REVENUE SHARING FORMULA

Senate impasse: Diplomacy trumps brute force

The only power that should be exercised to unlock this stalemate is soft power.

In Summary
  • Cajoling and persuading them to adopt government’s preferred formula is not rocket science. It is simply a game of wits and tact.
  • Violence, blackmail and intimidation only deliver a reverse effect in that they will harden the resolve of those being targeted.

Being politicians, they will milk to the last drop the free publicity being accorded to them. The dramatic arrests have catapulted them to political martyrdom, which is a big boost to their political careers.

The Senate is fast losing its credibility in the eyes of ordinary Kenyans. A creation of the 2010 Constitution, many, myself included, had placed their hopes on this ‘Upper House’ for sober debates and good laws in the interest of the counties and the country at large.

However, going by the recent chain of events, it is now a poorly kept secret that the Senate is remotely controlled by external actors. The speaker appears, with all due respect to him, clueless and rudderless when it comes to critical legal issues, which are mostly interwoven with politics as is expected in Parliament. 

The failure to pass the revenue formula, a key function of the Senate as stipulated in articles 96 (3) and 217 of the Constitution for a record ninth time is also a big indictment on the Senate leadership and, indeed, the entire House.

The Senate has mutated into two factions: One calling for the adoption of the formula advanced by the Finance committee, which puts  premium on population as the key parameter in the distribution of revenue to counties. Its mantra is one man one vote one shilling. It is backed by the Executive.

The other faction, whose members are conspicuous due to their matching ties emblazoned with the Kenyan flag, is advocating what they are calling a ‘win-win’ formula which in their argument will ensure no county loses cash in the allocation. Both sides have valid arguments.

My main focus however is the manner in which the Executive has adopted strong-arm tactics to push through its desired formula. The arrest of three senators on the eve of the vote was not only in bad taste but also a confirmation that the Executive is increasingly becoming intolerant and dictatorial.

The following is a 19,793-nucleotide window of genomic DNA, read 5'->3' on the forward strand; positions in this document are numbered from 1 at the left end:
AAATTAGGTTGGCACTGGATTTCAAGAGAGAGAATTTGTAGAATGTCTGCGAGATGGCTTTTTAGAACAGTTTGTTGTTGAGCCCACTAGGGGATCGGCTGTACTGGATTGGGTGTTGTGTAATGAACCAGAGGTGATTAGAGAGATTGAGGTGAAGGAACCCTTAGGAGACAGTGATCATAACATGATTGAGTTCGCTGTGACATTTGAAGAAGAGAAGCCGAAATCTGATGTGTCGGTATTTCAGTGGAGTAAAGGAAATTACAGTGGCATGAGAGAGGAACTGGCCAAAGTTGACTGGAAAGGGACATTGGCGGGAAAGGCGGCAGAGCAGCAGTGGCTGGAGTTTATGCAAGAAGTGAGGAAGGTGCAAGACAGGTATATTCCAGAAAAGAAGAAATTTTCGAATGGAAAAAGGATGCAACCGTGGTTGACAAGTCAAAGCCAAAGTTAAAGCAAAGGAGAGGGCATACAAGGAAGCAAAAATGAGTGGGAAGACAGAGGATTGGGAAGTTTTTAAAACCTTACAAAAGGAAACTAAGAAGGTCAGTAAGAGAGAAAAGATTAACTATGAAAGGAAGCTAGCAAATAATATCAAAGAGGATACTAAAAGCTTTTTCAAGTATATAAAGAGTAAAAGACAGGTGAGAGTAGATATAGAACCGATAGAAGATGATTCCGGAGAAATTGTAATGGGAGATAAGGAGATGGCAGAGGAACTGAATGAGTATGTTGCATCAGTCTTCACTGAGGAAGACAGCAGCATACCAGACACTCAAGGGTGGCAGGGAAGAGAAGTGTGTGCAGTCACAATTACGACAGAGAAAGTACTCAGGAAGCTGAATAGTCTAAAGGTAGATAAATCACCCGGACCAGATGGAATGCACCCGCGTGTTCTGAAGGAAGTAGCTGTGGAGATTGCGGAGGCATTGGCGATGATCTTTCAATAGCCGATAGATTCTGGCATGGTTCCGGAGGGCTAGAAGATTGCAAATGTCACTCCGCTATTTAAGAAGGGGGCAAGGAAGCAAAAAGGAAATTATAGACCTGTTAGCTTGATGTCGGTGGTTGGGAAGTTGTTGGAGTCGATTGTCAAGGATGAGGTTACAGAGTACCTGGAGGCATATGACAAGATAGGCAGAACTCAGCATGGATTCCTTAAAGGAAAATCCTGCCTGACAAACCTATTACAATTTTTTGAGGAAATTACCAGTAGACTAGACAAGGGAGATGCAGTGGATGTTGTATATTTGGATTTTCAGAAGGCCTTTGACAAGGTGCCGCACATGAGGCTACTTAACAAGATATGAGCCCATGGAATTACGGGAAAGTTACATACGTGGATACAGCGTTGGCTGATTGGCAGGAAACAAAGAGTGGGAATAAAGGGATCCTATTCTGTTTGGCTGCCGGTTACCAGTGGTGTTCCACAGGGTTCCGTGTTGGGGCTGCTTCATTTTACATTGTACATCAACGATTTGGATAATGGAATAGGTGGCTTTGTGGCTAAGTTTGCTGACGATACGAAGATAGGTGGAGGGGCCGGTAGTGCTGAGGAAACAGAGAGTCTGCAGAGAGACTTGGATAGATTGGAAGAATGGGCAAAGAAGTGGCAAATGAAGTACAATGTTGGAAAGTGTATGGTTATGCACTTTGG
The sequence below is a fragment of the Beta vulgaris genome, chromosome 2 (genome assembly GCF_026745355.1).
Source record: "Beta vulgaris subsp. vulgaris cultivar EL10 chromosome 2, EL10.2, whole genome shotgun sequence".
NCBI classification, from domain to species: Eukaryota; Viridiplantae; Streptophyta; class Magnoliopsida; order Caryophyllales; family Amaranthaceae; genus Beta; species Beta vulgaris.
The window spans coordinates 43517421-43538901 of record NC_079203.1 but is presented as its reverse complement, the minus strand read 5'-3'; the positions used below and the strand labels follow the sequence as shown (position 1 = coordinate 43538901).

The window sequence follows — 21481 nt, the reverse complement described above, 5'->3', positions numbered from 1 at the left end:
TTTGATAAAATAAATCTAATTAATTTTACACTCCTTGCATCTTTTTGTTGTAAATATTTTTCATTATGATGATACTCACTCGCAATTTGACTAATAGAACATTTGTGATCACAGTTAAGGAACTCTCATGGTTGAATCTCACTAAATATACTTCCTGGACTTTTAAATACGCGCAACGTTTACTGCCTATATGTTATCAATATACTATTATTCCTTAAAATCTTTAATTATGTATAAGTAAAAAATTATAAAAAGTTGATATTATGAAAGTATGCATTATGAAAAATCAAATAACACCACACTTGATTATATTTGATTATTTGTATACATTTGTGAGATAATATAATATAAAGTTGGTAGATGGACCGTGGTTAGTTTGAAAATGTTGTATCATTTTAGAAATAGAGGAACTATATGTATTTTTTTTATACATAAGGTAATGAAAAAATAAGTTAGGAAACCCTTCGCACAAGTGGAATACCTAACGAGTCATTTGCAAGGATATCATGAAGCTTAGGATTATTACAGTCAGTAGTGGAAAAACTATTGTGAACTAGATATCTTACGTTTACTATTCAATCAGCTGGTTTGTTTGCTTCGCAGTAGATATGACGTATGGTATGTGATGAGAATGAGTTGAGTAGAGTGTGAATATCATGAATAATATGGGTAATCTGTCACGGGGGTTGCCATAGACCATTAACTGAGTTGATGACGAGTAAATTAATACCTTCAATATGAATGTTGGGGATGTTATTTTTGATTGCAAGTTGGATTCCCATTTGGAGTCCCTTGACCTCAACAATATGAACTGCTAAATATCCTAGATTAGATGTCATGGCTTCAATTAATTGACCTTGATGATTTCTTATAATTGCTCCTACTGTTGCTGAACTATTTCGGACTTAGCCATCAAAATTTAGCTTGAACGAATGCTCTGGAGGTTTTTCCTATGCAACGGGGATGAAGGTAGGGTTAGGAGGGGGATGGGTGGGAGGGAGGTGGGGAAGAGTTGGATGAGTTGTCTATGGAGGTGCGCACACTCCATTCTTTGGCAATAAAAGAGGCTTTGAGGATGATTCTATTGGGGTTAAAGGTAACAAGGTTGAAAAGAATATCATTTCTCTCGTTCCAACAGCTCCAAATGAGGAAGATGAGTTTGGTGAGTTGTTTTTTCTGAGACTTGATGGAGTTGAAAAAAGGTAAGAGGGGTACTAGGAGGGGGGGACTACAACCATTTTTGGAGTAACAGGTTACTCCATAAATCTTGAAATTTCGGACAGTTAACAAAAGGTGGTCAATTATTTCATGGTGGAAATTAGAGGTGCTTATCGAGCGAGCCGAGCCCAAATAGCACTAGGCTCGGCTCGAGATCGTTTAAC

In a previous opinion article, I have argued that Kenya is slowly hurtling towards dictatorship. The amount of resources that were expended towards the arrest of the three senators depicts a frustrated government that has got it priorities upside down and is running out of options. If the arrests were a political strategy meant to push through the preferred formula in the Senate, then it was nonsensical and ill thought out.

My point is that the Senate should stop suffering from inferiority complex. If the senators do not flex their constitutional muscles, they will continue being treated with contempt. In politics you fight for your space. Let them rise to the occasion and justify to Kenyans the Senate’s raison d’être.

Violence, blackmail and intimidation only deliver a reverse effect in that they will harden the resolve of those being targeted. Being politicians, they will milk to the last drop the free publicity being accorded to them. The dramatic arrests have catapulted them to political martyrdom, which is a big boost to their political careers.

My free advice to the Executive is that diplomacy always wins. The only power that should be exercised to unlock this stalemate is soft power. These are elected leaders, not organised criminals. Cajoling and persuading them to adopt the government’s preferred formula is not rocket science. It is simply a game of wits and tact.

A famous statesman once defined diplomacy as, “Telling someone to go to hell but in such a way that they will still look forward to the journey.” Where there is a difference of opinion, the government need not bring out tanks, mortars and all manner of arsenal at its disposal. The Senate majority whip must discard his modus operandi, which entails threats and intimidation. These are temporary positions and he should strive to showcase his leadership skills being a young leader.

Finally, senators owe this country a well-thought-out revenue formula. In their quest to find one, this impasse ought to also be an epiphany. A ‘Damascus moment’ that should unite and make them stamp their authority in defending their independence and supremacy of Parliament. Watching them reminds me of thousands of wildebeests in the Mara causing a stampede at the sight of one lion. By their sheer numbers and body size, they can easily trample on and tear the lion apart with their hooves and horns.

My point is that the Senate should stop suffering from inferiority complex. If the senators do not flex their constitutional muscles, they will continue being treated with contempt. In politics you fight for your space. Let them rise to the occasion and justify to Kenyans the Senate’s raison d’être.